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Explaining “Born Digital” Gov Docs to Patrons & Professors

I had to explain to a student patron and their Professor today what is meant by “born digital” and how digital government documents are wonderful resources for a paper if we do not have the print version or when the print version doesn’t exist (or is horribly out of date). Have any of you had to explain this a lot?

It all started when the student patron told me she could only have three web sources for her Nursing research paper after I had shown her the wonderful world of digital documents online. She had found an eleven year old version of a government print source in our catalog but I cringed…born digital documents online via NIH or the U.S. Dept. of Health had more up to date medical information on her topic! I told her to use both the print and online sources. She would be able to see if there were any noticeable differences from the 1997 print version and the 2007/2008 online information on her topic.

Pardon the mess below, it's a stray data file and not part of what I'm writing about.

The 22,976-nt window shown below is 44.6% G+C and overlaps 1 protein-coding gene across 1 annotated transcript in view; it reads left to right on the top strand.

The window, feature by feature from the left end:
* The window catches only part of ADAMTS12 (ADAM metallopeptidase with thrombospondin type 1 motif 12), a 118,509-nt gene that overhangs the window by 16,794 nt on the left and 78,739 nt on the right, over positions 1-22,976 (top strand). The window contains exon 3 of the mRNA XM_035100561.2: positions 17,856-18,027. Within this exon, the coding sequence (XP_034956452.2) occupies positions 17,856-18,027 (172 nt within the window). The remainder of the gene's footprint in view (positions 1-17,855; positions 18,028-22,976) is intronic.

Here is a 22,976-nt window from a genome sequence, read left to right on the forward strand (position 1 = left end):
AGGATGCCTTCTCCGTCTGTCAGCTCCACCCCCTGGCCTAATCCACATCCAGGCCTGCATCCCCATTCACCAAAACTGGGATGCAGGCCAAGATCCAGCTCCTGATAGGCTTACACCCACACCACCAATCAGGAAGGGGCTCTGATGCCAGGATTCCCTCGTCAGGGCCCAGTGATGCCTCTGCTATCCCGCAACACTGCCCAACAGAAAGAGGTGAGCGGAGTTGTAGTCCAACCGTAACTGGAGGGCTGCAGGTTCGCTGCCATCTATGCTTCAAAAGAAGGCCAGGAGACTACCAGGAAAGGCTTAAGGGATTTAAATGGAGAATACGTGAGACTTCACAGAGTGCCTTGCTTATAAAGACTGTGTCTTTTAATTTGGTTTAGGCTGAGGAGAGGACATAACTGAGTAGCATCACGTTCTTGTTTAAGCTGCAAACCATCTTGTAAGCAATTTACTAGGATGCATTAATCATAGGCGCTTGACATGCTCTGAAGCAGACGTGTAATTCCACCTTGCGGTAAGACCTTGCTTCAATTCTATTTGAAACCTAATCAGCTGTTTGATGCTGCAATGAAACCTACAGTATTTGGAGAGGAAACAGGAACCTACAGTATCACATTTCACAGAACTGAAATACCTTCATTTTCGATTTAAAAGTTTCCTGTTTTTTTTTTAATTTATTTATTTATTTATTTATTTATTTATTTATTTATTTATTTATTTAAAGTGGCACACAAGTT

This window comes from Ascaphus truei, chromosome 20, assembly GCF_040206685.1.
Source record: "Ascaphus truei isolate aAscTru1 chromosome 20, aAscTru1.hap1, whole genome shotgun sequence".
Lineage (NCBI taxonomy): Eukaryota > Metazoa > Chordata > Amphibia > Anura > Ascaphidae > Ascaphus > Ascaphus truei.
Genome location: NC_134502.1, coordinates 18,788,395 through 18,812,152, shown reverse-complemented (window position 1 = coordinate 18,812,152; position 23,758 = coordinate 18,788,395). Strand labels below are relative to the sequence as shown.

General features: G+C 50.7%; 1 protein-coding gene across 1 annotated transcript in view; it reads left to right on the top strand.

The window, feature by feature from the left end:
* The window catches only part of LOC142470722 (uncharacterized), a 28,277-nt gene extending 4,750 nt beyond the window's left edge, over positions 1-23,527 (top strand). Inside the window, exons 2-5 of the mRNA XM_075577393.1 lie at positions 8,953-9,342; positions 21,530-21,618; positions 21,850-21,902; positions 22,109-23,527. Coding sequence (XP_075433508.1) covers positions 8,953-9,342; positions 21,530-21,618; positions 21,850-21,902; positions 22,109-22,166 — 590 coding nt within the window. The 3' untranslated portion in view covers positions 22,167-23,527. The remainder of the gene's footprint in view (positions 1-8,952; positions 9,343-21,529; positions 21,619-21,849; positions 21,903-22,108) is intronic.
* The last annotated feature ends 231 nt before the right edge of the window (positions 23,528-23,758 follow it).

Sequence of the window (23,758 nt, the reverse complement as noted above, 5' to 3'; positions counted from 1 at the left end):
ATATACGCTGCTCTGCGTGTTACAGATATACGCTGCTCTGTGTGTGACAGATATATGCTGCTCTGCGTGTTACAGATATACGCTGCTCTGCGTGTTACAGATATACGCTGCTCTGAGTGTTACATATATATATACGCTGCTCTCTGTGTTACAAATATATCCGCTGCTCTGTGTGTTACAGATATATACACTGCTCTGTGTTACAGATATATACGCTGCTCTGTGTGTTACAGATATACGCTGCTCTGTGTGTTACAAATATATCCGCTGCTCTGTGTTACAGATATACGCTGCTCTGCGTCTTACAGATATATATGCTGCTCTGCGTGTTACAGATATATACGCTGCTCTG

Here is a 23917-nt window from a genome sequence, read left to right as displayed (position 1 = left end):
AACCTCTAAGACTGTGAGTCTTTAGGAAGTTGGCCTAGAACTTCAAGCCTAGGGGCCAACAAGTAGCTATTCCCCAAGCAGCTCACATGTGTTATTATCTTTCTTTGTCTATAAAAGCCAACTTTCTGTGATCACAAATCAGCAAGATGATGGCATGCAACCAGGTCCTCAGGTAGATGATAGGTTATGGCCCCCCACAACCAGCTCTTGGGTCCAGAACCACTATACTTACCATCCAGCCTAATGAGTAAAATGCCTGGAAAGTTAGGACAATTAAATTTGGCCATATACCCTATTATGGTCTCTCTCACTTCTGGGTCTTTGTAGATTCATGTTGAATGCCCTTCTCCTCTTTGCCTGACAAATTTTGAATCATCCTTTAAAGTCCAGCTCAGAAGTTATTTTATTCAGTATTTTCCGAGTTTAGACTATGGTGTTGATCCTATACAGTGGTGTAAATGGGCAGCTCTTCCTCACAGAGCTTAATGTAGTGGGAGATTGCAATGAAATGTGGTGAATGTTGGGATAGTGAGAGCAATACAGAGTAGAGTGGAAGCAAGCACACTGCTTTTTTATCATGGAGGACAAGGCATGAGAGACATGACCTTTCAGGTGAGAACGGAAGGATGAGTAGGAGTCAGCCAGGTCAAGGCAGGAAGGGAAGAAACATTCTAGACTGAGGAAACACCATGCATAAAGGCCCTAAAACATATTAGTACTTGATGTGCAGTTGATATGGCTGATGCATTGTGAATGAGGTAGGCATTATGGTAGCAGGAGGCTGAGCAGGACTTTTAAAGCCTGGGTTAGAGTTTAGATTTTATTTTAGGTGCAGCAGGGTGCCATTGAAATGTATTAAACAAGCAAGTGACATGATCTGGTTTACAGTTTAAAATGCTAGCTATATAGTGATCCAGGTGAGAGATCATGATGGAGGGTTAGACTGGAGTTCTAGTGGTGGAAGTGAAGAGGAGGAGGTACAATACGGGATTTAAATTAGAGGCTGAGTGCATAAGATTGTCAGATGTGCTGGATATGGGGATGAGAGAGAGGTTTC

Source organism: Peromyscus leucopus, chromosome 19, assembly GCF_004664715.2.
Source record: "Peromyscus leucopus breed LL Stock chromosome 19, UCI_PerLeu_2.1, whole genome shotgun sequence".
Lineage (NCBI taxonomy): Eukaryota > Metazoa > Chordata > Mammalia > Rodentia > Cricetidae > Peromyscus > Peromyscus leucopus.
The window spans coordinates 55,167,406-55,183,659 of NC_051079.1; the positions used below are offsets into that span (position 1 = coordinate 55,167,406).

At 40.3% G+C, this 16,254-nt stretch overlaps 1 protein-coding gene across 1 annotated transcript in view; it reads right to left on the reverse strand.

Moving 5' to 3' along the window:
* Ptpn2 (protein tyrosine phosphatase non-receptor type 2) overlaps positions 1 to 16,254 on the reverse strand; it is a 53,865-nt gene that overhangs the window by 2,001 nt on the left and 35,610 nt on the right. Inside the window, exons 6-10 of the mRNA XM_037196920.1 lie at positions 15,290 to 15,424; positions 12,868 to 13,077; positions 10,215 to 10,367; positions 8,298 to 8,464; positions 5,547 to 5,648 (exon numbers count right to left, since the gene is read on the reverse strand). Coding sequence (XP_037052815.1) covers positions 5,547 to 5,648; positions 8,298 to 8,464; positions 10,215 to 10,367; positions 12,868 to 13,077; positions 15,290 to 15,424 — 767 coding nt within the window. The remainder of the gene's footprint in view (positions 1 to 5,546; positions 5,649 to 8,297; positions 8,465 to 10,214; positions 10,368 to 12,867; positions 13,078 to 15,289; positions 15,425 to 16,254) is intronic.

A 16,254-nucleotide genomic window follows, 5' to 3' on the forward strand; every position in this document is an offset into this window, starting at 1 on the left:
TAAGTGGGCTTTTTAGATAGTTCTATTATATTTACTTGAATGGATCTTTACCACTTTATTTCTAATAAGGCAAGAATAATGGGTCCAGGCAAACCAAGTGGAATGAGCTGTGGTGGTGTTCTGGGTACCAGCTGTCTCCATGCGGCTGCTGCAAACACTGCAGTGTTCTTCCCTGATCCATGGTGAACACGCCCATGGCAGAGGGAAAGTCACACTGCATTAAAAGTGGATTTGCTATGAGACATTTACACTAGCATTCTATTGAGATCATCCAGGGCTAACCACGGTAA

I contacted the Professor and explained this too. All is well and she will allow for the use of online government information. She was just hoping to avoid the use of too many general (i.e. crappy) websites. I understand that but I wanted to make sure that the student would not be punished for using several good government online documents and websites for her paper.

I didn’t get into the nitty gritty digital authentication of government documents, but with some Professors who require legislative research, I tell them about the digitally authenticated documents that currently exist from GPO.

I have a feeling we government document librarians are going to have to explain this concept of “born digital” gov docs and digital authentication more often…especially now that more and more gov docs are being born digitally.

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